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Religion

Found 5 results

  1. I've reached a conclusion that I don't like based on the revelations. I've always liked the idea of being the literal offspring of God the Father, but now I'm not so sure. My question is if there's anything wrong with my conclusion. First, some statements of fact. Fact #1: God was once a man on an earth. Joseph Smith confirmed this in the King Follet sermon. Fact #2: Exalted couples continue to have offspring in eternity. (D&C 132:19, also in the teachings of the Prophet Joseph Smith, trust me it's in there) Fact #3: Joseph Smith basically confirmed that God the Father is himself a Christ in the sermon in the Grove. I am merely saying it's a fact that Joseph Smith said it, not that God actually is a Christ (though I think he is.) Fact #4: God the Father, Jesus Christ, and man are all the same race of being. I.e. God is not different in kind from us. After all, he did say "Man of Holiness is my name." Now for some assumptions based on the revelations and logic which flows from them. Assumption #1: there's an infinite progression and regression of gods. (eg. Heavenly grandpa, Go as far back as you want) Assumption #2: God the Father's mortal life was that of a Christ. He lived without sin and was divine. Assumption #3: God cannot give the pains of atonement to Jesus unless he himself has experienced an atonement. I assume this for two reasons. Reason #1: omniscience wouldn't cut it, "now the spirit knoweth all things; nevertheless the son of God suffer at the cording to the flash that he might take upon him the sins of his people" Alma 7:13, which could potentially mean that God the Father would have needed to know these things by experience in order to cause Christ's suffering in Gethsemane. Reason #2: All things being equal between God and Jesus as far as degree is concerned. Christ having experienced the atonement would logically make him greater than God, having more intelligence by virtue of his experience as Christ. And that doesn't sound right. Assumption #4: by reason of assumption #3, we can conclude one thing: that only a Christ can bring forth a Christ. Or in other words, a man who has not been a Christ does not have the intelligence required for such an endeavor. Now for the progression of logical steps which lead to the conclusion. Step #1: Exalted persons have spirit children, not children in the flesh. (being born in the flesh in the presence of God would be a state of damnation, like that of the garden of Eden) Step #2: Said spirit children cannot have a fullness of joy and cannot be gods themselves, unless they have bodies. Step #3: Said spirit children will therefore require a Plan of Salvation. Step #4: Said Plan of Salvation requires a Christ. Step #5: Problem; none of these perfected, exalted persons are capable of bringing forth a Christ, because an atonement for said Christ requires more intelligence than they possess. Step #6: Solution; Jesus Christ, Our lord, presents a Plan of Salvation, and brings forth his Christ. Which would make Jesus Christ the God of the children of the exalted of this Earth. CONCLUSION: Therefore, God the father is not the literal father of our spirits, but the redeemer of our parents in the spirit. Now, some contradictions. Jesus Christ is said to be the firstborn in the spirit, this first born status is relative. Meaning God had other children. Also, Joseph F Smith and his counselors declared that we are God's offspring. Another thing I'm not sure about is how a Christ atones for intelligences which are not yet born in the spirit but are later born in the spirit to parents who's earlier children have already been redeemed. This system of mine implies some kind of eternal progression of messiahs, and I have no idea how this really works. This entire conclusion rides on the idea that God needs to have experienced an atonement in order to give an atonement. (But then there's still the issue of Christ being "greater" than God) So if you would be so kind as to poke holes in my conclusion, I would be most grateful. Cheers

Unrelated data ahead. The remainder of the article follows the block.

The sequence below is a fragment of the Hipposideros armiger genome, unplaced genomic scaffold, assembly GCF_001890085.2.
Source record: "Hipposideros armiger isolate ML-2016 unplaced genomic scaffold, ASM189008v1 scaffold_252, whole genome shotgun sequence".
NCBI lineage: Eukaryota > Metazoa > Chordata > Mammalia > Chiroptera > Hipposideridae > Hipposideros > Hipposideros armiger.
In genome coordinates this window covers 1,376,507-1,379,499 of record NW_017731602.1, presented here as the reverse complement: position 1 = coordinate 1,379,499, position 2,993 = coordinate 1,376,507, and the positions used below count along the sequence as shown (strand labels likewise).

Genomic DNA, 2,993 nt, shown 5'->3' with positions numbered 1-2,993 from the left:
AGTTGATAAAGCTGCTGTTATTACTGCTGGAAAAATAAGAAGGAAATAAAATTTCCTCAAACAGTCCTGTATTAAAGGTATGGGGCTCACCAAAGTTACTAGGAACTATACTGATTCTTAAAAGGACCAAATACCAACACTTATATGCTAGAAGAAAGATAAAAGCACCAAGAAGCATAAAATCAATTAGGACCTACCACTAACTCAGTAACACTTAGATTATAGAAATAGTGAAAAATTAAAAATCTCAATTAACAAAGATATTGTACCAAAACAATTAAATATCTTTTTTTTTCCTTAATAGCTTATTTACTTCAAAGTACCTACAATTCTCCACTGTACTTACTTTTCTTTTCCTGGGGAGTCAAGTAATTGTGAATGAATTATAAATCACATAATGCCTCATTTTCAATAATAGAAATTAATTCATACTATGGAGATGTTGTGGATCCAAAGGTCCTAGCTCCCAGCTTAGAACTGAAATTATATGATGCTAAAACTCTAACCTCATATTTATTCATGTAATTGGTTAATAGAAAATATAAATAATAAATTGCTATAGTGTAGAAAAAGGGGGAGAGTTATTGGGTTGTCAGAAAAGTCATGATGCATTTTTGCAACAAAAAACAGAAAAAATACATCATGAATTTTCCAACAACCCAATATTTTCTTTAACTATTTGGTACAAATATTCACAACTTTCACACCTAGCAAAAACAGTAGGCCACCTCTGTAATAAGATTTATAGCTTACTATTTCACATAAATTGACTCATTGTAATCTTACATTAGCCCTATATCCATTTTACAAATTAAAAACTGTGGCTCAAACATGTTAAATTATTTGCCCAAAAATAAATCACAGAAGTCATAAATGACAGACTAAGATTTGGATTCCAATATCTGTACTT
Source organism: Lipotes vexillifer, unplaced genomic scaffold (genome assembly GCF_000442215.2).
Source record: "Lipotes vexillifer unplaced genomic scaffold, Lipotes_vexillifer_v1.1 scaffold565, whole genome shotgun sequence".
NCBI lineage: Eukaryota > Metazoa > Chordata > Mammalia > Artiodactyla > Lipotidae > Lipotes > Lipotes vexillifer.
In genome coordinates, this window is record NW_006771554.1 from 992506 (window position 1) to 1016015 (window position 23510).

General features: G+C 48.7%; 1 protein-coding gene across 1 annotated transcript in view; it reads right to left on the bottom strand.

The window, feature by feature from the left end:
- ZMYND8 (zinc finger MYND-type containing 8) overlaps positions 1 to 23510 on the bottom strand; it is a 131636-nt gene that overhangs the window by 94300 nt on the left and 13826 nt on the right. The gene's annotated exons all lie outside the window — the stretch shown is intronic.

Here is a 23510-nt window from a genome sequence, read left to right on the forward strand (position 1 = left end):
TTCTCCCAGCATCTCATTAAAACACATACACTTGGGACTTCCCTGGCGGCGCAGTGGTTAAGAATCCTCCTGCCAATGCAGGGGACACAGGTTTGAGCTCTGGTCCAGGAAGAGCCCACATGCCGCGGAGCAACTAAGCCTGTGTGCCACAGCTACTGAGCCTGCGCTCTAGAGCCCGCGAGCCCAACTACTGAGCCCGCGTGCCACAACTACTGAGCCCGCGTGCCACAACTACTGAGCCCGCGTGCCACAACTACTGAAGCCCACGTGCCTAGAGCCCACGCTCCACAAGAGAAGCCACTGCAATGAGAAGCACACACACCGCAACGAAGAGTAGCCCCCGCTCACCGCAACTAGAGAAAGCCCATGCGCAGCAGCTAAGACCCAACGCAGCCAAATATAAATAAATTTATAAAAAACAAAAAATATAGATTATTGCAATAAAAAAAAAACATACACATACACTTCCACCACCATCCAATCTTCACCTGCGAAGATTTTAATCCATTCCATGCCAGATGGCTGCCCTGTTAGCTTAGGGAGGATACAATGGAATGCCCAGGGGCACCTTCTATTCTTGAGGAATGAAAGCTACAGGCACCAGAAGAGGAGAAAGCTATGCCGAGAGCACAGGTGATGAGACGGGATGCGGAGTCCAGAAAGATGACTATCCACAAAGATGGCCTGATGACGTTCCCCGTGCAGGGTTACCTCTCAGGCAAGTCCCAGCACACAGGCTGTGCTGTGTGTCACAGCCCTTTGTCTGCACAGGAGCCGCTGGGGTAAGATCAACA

2. Average Joe

    Between day and dusk

    I love this time of day when the sky is faintest blue and the sun lies a pale yellow-white glow above the distant trees with shadows fading with the sun into the coming dusk and the air lies still save barest breeze which stirs not bough but leaves and its quiet now when most have gathered in from the hot, humid of the day and the rise and fall of insect hums is all of day's remains
  3. Average Joe

    It’s Quiet Now

    It’s quiet now Here Where waters lap among the reeds I can hear myself think And a hundred impossible flights of fancy are possible Here at the laver Before the temple of God - the fire pops – And smoke stirred by a vagrant breeze Ascends like incense Bearing my thoughts like pristine prayers Heavenward to Nature’s God Alone at twilight Til nearby song birds sing And I look across nature into the eternity Nature's changing face reveals And I wait ‘tween the promise and the dream
  4. Average Joe

    He who is natures God

    There is that which seeks to draw us out Out of our comfort zones And then which seeks to draw us in Shadow cast And sunlight dappled The forest steeped in green I love the gold-green of sun touched leaves Which lie darker in the shadows below And the soft rustle of leaves upon the breeze Aflutter on swaying boughs Mingled with the chirp and whistles of birds Which call from tree to tree It is here that I hear my God speak He who is natures God
  5. Tough Grits

    Nature and Wildlife

    I took this the other morning with my point-and-shoot (Canon Powershot) on the default setting. This one I took zoomed in as much as I could. I was leaving my house for work and in hurry, so I didn't even use a tripod. I can't beleive how much detail can be seen of the surface of the moon just from a point-and-shoot camera!!